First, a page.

true, its all about not wanting to break the rhythm, just as joggers keep pacing at the lights. But its a bit rich on cyclists setting an example when the government relies on motorists breaking the law to raise revenue from speeding. Ever broken that law Belinda ?- regardless of whether you actually got caught, and do you criticise yourself for setting a bad example to every other road user when you don't obey EVERY road rule when driving? eg: putting indicators on the appropriate distance before turning, putting indicators onto indicate you are pulling over or entering traffic etc etc. The number of road rules flouted by people every day in cars is astronomical, so why do we beat up cyclists?
I have ridden in heaps of paceline group rides - and I am as guilty as the next person on following a bunch through an amber light. Given that the group is 20-30 people, and the front few enters the intersection when it is green but it changes to amber, who makes the call to stop? Normally I stop when safe (ie. not too many people behind me) if the light turns red. As others have said, it is particularly dangerous whacking the anchors on, and hoping that everybody stops behind you. In my experience, when the lights change, generally someone in the middle of the group will yell "Rolling" if they think everybody will get through before the lights change to red. Rules of the road aside, some decisions are made to maintain the safety of the group. I am not advocating running red lights, but I am also not advocating pulling the Road Rules out at each intersection and hoping to hell that everybody stops without piling up or skidding into the intersection.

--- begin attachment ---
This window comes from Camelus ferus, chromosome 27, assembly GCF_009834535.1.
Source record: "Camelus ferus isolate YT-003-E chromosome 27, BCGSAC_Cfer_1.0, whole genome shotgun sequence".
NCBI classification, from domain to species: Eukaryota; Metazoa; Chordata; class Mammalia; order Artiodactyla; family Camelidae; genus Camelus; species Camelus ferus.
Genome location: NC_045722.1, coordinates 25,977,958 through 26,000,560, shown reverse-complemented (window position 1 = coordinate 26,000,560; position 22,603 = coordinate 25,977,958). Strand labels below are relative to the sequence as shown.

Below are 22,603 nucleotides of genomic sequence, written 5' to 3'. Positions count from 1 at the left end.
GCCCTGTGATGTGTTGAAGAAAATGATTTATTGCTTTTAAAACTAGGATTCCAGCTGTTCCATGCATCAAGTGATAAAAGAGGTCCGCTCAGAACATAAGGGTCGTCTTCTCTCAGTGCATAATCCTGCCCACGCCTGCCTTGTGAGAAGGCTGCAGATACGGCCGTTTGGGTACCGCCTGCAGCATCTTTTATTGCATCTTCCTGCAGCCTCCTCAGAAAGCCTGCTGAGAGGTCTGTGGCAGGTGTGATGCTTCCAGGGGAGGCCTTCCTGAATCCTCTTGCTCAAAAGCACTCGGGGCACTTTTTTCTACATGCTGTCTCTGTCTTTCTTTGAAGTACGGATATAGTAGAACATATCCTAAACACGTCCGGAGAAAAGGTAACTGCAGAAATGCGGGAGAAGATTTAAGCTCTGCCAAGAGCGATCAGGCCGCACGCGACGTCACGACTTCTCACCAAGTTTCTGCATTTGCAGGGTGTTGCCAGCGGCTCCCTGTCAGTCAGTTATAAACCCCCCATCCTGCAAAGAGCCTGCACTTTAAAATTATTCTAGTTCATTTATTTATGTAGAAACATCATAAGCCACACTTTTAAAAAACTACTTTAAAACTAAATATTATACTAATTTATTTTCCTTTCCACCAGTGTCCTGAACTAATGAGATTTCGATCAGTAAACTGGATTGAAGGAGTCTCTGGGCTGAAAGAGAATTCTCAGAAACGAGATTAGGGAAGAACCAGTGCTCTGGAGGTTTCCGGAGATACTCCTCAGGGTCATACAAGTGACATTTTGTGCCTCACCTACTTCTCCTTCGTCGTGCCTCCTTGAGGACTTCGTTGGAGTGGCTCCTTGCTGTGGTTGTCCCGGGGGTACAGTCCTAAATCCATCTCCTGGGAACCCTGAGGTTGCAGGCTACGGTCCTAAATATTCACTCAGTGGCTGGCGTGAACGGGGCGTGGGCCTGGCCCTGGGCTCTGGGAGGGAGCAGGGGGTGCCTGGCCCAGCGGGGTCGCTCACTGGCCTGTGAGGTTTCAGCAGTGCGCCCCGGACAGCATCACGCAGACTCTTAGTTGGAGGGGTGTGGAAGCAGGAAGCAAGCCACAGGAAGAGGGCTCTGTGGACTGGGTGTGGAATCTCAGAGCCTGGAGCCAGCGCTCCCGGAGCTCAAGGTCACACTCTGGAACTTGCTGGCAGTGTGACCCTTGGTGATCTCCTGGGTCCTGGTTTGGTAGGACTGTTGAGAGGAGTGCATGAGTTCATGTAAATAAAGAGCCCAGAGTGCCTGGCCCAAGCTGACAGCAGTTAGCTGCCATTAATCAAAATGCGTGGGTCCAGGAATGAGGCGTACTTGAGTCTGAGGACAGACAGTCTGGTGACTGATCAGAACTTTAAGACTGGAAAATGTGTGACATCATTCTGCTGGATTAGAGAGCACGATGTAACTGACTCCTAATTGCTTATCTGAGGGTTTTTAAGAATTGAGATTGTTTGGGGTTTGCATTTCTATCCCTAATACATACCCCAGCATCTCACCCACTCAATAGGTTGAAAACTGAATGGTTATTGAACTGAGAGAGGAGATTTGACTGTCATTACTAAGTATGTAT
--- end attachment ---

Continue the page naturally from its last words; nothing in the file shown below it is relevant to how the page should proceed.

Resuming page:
To easytiger about riding with the bunch through an amber light, without sharp braking which could result in a cyclist pile up. Last I knew the ARR said something about stopping on an amber light, if safe to do so. When I do drive and near an amber light, I quickly check the rear vision mirror. If any vehicle behind is tailgating or going fast, I legally go through the amber light to avoid a collision.